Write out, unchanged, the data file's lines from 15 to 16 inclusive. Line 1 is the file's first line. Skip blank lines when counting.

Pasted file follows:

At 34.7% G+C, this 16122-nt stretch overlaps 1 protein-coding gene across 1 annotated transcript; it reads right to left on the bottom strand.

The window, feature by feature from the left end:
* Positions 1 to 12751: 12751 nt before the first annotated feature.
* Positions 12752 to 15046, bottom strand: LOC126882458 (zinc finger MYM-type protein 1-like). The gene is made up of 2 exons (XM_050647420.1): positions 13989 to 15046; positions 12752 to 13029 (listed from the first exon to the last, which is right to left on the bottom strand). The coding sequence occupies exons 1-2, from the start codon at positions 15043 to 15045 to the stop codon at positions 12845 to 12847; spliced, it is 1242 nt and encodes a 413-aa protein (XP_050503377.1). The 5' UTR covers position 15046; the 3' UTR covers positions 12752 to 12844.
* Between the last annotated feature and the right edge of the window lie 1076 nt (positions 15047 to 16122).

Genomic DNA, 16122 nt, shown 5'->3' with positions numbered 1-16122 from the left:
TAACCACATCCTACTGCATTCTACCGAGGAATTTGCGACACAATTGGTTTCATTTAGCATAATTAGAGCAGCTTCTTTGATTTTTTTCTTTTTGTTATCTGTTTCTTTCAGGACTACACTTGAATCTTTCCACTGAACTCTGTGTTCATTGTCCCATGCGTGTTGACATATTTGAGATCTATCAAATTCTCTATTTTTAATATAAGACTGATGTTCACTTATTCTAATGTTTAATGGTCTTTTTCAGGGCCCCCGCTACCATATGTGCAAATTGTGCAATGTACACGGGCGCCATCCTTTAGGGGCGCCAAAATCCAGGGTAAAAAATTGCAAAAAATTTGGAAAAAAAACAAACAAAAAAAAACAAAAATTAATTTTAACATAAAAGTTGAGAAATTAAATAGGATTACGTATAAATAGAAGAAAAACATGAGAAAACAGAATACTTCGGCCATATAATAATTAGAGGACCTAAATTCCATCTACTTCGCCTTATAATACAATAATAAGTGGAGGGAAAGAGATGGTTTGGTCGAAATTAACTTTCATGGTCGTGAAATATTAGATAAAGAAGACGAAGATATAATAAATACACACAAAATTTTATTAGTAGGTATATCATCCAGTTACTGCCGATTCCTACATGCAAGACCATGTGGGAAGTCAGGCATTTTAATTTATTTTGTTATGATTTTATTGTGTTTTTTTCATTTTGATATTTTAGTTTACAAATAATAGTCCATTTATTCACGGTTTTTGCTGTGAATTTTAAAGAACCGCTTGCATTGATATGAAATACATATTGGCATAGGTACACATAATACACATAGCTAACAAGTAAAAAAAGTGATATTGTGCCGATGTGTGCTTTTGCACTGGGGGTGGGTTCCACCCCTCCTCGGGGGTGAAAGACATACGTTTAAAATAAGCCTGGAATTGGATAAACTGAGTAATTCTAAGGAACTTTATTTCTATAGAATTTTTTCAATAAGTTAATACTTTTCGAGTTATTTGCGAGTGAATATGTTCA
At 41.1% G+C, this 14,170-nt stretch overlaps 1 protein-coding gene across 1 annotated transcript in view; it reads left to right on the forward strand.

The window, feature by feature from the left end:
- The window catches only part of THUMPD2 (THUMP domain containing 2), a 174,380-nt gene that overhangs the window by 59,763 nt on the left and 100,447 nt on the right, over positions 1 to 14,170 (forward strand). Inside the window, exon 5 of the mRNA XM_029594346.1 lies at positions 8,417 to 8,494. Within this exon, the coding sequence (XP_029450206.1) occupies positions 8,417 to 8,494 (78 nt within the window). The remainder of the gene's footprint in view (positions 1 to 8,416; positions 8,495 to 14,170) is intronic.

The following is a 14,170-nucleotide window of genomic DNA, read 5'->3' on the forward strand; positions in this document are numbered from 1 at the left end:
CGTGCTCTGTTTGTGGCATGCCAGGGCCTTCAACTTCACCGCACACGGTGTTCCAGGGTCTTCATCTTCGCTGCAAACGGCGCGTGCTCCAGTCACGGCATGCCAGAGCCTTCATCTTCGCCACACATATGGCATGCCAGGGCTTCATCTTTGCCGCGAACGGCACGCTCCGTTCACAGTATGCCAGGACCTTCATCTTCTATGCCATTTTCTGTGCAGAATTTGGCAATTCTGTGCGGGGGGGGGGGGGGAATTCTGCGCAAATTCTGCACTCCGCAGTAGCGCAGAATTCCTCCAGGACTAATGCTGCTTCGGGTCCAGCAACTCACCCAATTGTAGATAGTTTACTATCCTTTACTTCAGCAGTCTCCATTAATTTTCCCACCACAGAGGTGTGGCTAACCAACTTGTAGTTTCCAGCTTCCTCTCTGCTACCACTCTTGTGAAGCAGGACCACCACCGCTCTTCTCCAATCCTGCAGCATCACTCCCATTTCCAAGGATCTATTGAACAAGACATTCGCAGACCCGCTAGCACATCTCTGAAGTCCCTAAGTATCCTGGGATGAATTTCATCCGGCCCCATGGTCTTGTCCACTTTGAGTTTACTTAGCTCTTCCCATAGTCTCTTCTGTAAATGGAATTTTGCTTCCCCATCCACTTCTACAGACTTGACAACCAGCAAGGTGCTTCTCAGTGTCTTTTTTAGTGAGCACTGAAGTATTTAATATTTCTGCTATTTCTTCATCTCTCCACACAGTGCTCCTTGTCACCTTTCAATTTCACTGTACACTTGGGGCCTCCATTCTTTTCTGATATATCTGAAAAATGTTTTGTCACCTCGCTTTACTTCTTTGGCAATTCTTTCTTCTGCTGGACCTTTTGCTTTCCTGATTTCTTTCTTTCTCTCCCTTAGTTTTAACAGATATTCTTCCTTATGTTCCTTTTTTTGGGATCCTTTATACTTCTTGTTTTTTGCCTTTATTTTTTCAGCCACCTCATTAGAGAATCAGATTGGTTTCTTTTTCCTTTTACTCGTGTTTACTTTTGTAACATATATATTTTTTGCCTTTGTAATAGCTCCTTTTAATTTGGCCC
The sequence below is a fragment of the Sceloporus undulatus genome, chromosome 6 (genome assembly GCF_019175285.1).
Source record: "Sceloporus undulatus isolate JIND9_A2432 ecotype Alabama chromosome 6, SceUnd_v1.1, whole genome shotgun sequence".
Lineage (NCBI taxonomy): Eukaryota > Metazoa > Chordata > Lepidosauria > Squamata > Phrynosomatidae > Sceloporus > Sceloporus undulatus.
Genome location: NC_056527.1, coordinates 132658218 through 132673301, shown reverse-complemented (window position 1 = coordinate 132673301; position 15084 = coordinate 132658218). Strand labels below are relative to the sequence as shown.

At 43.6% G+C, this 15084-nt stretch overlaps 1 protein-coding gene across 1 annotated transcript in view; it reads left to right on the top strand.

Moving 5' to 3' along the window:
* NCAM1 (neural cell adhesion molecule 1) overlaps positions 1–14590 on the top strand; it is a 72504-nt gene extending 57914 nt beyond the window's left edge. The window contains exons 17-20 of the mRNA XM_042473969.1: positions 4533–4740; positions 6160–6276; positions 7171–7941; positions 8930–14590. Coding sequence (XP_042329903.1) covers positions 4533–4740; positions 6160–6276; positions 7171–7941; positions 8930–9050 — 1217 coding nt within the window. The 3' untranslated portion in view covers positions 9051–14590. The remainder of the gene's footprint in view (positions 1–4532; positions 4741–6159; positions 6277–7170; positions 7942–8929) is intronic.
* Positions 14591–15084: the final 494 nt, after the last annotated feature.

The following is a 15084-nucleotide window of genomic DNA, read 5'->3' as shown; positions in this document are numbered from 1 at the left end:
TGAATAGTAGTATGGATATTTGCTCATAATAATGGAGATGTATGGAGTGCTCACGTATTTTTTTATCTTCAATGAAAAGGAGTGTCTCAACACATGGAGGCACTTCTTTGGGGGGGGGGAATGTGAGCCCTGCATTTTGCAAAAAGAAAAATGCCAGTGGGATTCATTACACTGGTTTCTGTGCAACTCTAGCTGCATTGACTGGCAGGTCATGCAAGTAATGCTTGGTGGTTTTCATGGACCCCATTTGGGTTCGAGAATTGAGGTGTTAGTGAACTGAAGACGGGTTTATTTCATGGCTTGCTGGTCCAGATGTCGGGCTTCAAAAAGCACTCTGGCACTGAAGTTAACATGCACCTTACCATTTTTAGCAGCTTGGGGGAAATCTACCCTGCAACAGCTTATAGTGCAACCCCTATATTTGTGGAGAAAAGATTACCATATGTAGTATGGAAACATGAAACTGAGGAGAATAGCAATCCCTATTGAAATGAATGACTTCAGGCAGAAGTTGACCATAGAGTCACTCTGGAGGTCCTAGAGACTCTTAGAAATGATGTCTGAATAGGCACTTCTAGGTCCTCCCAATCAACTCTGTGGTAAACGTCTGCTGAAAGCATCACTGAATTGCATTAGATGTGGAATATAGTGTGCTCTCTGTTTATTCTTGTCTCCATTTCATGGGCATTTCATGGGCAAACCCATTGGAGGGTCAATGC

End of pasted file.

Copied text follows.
Lineage (NCBI taxonomy): Eukaryota > Metazoa > Chordata > Lepidosauria > Squamata > Phrynosomatidae > Sceloporus > Sceloporus undulatus.
Genome location: NC_056527.1, coordinates 132658218 through 132673301, shown reverse-complemented (window position 1 = coordinate 132673301; position 15084 = coordinate 132658218). Strand labels below are relative to the sequence as shown.